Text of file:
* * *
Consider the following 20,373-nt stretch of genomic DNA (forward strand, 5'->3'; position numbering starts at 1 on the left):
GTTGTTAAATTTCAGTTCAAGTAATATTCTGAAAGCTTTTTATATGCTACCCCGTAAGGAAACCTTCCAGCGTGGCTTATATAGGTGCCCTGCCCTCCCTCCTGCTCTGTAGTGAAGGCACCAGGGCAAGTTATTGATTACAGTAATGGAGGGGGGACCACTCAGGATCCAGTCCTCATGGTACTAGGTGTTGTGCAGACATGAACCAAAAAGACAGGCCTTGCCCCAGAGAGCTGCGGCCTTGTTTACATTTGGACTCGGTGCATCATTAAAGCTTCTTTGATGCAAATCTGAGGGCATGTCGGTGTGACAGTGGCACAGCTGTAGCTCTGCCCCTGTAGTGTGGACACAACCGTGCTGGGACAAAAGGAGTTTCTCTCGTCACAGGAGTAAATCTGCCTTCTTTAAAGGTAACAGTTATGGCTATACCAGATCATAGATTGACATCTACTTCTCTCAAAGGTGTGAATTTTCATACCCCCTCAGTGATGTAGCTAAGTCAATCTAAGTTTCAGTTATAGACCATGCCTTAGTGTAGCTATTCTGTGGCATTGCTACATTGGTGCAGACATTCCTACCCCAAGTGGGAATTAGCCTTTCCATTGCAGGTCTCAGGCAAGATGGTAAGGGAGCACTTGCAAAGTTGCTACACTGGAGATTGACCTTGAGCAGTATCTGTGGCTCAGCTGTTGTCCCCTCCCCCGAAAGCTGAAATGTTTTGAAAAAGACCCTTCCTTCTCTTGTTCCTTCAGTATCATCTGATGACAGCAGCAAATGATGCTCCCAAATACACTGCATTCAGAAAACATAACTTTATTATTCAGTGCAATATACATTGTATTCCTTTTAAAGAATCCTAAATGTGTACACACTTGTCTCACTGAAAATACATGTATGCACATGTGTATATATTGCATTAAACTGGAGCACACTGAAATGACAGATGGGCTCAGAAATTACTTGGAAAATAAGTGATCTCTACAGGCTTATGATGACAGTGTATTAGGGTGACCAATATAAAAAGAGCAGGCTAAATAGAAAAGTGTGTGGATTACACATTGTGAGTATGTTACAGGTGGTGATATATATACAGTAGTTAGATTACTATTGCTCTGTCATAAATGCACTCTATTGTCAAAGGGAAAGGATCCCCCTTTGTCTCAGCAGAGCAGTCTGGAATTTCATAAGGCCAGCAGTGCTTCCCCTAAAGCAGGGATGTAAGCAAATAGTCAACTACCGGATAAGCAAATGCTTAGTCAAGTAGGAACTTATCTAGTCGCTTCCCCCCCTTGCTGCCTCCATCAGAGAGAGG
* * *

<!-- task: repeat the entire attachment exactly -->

Consider the following 20,373-nt stretch of genomic DNA (forward strand, 5'->3'; position numbering starts at 1 on the left):
GTTGTTAAATTTCAGTTCAAGTAATATTCTGAAAGCTTTTTATATGCTACCCCGTAAGGAAACCTTCCAGCGTGGCTTATATAGGTGCCCTGCCCTCCCTCCTGCTCTGTAGTGAAGGCACCAGGGCAAGTTATTGATTACAGTAATGGAGGGGGGACCACTCAGGATCCAGTCCTCATGGTACTAGGTGTTGTGCAGACATGAACCAAAAAGACAGGCCTTGCCCCAGAGAGCTGCGGCCTTGTTTACATTTGGACTCGGTGCATCATTAAAGCTTCTTTGATGCAAATCTGAGGGCATGTCGGTGTGACAGTGGCACAGCTGTAGCTCTGCCCCTGTAGTGTGGACACAACCGTGCTGGGACAAAAGGAGTTTCTCTCGTCACAGGAGTAAATCTGCCTTCTTTAAAGGTAACAGTTATGGCTATACCAGATCATAGATTGACATCTACTTCTCTCAAAGGTGTGAATTTTCATACCCCCTCAGTGATGTAGCTAAGTCAATCTAAGTTTCAGTTATAGACCATGCCTTAGTGTAGCTATTCTGTGGCATTGCTACATTGGTGCAGACATTCCTACCCCAAGTGGGAATTAGCCTTTCCATTGCAGGTCTCAGGCAAGATGGTAAGGGAGCACTTGCAAAGTTGCTACACTGGAGATTGACCTTGAGCAGTATCTGTGGCTCAGCTGTTGTCCCCTCCCCCGAAAGCTGAAATGTTTTGAAAAAGACCCTTCCTTCTCTTGTTCCTTCAGTATCATCTGATGACAGCAGCAAATGATGCTCCCAAATACACTGCATTCAGAAAACATAACTTTATTATTCAGTGCAATATACATTGTATTCCTTTTAAAGAATCCTAAATGTGTACACACTTGTCTCACTGAAAATACATGTATGCACATGTGTATATATTGCATTAAACTGGAGCACACTGAAATGACAGATGGGCTCAGAAATTACTTGGAAAATAAGTGATCTCTACAGGCTTATGATGACAGTGTATTAGGGTGACCAATATAAAAAGAGCAGGCTAAATAGAAAAGTGTGTGGATTACACATTGTGAGTATGTTACAGGTGGTGATATATATACAGTAGTTAGATTACTATTGCTCTGTCATAAATGCACTCTATTGTCAAAGGGAAAGGATCCCCCTTTGTCTCAGCAGAGCAGTCTGGAATTTCATAAGGCCAGCAGTGCTTCCCCTAAAGCAGGGATGTAAGCAAATAGTCAACTACCGGATAAGCAAATGCTTAGTCAAGTAGGAACTTATCTAGTCGCTTCCCCCCCTTGCTGCCTCCATCAGAGAGAGG